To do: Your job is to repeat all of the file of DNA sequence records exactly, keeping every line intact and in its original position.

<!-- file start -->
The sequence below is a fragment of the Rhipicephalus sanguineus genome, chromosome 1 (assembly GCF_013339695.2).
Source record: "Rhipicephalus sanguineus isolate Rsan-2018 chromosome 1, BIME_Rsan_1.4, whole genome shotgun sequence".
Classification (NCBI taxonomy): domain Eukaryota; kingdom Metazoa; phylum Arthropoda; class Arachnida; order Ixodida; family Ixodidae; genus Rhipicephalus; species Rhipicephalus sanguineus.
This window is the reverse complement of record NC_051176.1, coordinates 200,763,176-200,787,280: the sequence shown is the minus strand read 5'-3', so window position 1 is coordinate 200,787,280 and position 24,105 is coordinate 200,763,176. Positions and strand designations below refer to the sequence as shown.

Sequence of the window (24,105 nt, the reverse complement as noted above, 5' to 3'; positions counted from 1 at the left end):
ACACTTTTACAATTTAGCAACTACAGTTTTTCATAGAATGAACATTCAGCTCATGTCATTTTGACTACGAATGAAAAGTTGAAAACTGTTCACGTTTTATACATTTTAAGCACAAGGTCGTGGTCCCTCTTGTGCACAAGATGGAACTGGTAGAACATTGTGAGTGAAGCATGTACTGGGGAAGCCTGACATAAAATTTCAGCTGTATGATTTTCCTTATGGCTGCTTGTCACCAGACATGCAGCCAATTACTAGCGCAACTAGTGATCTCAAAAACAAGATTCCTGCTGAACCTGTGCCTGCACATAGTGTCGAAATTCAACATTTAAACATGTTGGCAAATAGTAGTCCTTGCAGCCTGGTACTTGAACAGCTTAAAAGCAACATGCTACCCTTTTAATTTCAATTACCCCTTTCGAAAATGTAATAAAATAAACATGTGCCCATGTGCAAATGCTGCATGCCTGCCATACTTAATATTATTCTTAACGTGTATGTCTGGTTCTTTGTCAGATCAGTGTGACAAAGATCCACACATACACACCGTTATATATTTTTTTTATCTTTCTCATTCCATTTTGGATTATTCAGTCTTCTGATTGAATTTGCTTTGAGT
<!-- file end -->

The sequence below is a fragment of the Rhipicephalus sanguineus genome, chromosome 1 (assembly GCF_013339695.2).
Source record: "Rhipicephalus sanguineus isolate Rsan-2018 chromosome 1, BIME_Rsan_1.4, whole genome shotgun sequence".
Classification (NCBI taxonomy): domain Eukaryota; kingdom Metazoa; phylum Arthropoda; class Arachnida; order Ixodida; family Ixodidae; genus Rhipicephalus; species Rhipicephalus sanguineus.
This window is the reverse complement of record NC_051176.1, coordinates 200,763,176-200,787,280: the sequence shown is the minus strand read 5'-3', so window position 1 is coordinate 200,787,280 and position 24,105 is coordinate 200,763,176. Positions and strand designations below refer to the sequence as shown.

Sequence of the window (24,105 nt, the reverse complement as noted above, 5' to 3'; positions counted from 1 at the left end):
ACACTTTTACAATTTAGCAACTACAGTTTTTCATAGAATGAACATTCAGCTCATGTCATTTTGACTACGAATGAAAAGTTGAAAACTGTTCACGTTTTATACATTTTAAGCACAAGGTCGTGGTCCCTCTTGTGCACAAGATGGAACTGGTAGAACATTGTGAGTGAAGCATGTACTGGGGAAGCCTGACATAAAATTTCAGCTGTATGATTTTCCTTATGGCTGCTTGTCACCAGACATGCAGCCAATTACTAGCGCAACTAGTGATCTCAAAAACAAGATTCCTGCTGAACCTGTGCCTGCACATAGTGTCGAAATTCAACATTTAAACATGTTGGCAAATAGTAGTCCTTGCAGCCTGGTACTTGAACAGCTTAAAAGCAACATGCTACCCTTTTAATTTCAATTACCCCTTTCGAAAATGTAATAAAATAAACATGTGCCCATGTGCAAATGCTGCATGCCTGCCATACTTAATATTATTCTTAACGTGTATGTCTGGTTCTTTGTCAGATCAGTGTGACAAAGATCCACACATACACACCGTTATATATTTTTTTTATCTTTCTCATTCCATTTTGGATTATTCAGTCTTCTGATTGAATTTGCTTTGAGT